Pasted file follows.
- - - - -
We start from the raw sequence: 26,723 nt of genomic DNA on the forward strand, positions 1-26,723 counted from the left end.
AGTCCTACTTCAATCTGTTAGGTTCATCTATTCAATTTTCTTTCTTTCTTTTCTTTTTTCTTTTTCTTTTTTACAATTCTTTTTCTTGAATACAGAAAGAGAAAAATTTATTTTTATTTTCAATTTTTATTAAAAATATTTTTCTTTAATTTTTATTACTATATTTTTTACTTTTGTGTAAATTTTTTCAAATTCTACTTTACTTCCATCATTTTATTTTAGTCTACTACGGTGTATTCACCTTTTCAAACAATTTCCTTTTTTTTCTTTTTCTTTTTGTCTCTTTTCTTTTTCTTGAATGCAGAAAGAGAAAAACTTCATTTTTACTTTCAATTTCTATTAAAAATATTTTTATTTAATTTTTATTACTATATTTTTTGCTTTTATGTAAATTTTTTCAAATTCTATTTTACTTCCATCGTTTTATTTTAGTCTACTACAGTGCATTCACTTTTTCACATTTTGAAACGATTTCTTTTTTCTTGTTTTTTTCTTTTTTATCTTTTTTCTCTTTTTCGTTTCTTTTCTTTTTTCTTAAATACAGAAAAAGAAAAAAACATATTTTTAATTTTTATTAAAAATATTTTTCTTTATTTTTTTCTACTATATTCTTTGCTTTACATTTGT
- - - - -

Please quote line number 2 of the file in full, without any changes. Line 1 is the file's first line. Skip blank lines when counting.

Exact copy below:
AGTCCTACTTCAATCTGTTAGGTTCATCTATTCAATTTTCTTTCTTTCTTTTCTTTTTTCTTTTTCTTTTTTACAATTCTTTTTCTTGAATACAGAAAGAGAAAAATTTATTTTTATTTTCAATTTTTATTAAAAATATTTTTCTTTAATTTTTATTACTATATTTTTTACTTTTGTGTAAATTTTTTCAAATTCTACTTTACTTCCATCATTTTATTTTAGTCTACTACGGTGTATTCACCTTTTCAAACAATTTCCTTTTTTTTCTTTTTCTTTTTGTCTCTTTTCTTTTTCTTGAATGCAGAAAGAGAAAAACTTCATTTTTACTTTCAATTTCTATTAAAAATATTTTTATTTAATTTTTATTACTATATTTTTTGCTTTTATGTAAATTTTTTCAAATTCTATTTTACTTCCATCGTTTTATTTTAGTCTACTACAGTGCATTCACTTTTTCACATTTTGAAACGATTTCTTTTTTCTTGTTTTTTTCTTTTTTATCTTTTTTCTCTTTTTCGTTTCTTTTCTTTTTTCTTAAATACAGAAAAAGAAAAAAACATATTTTTAATTTTTATTAAAAATATTTTTCTTTATTTTTTTCTACTATATTCTTTGCTTTACATTTGT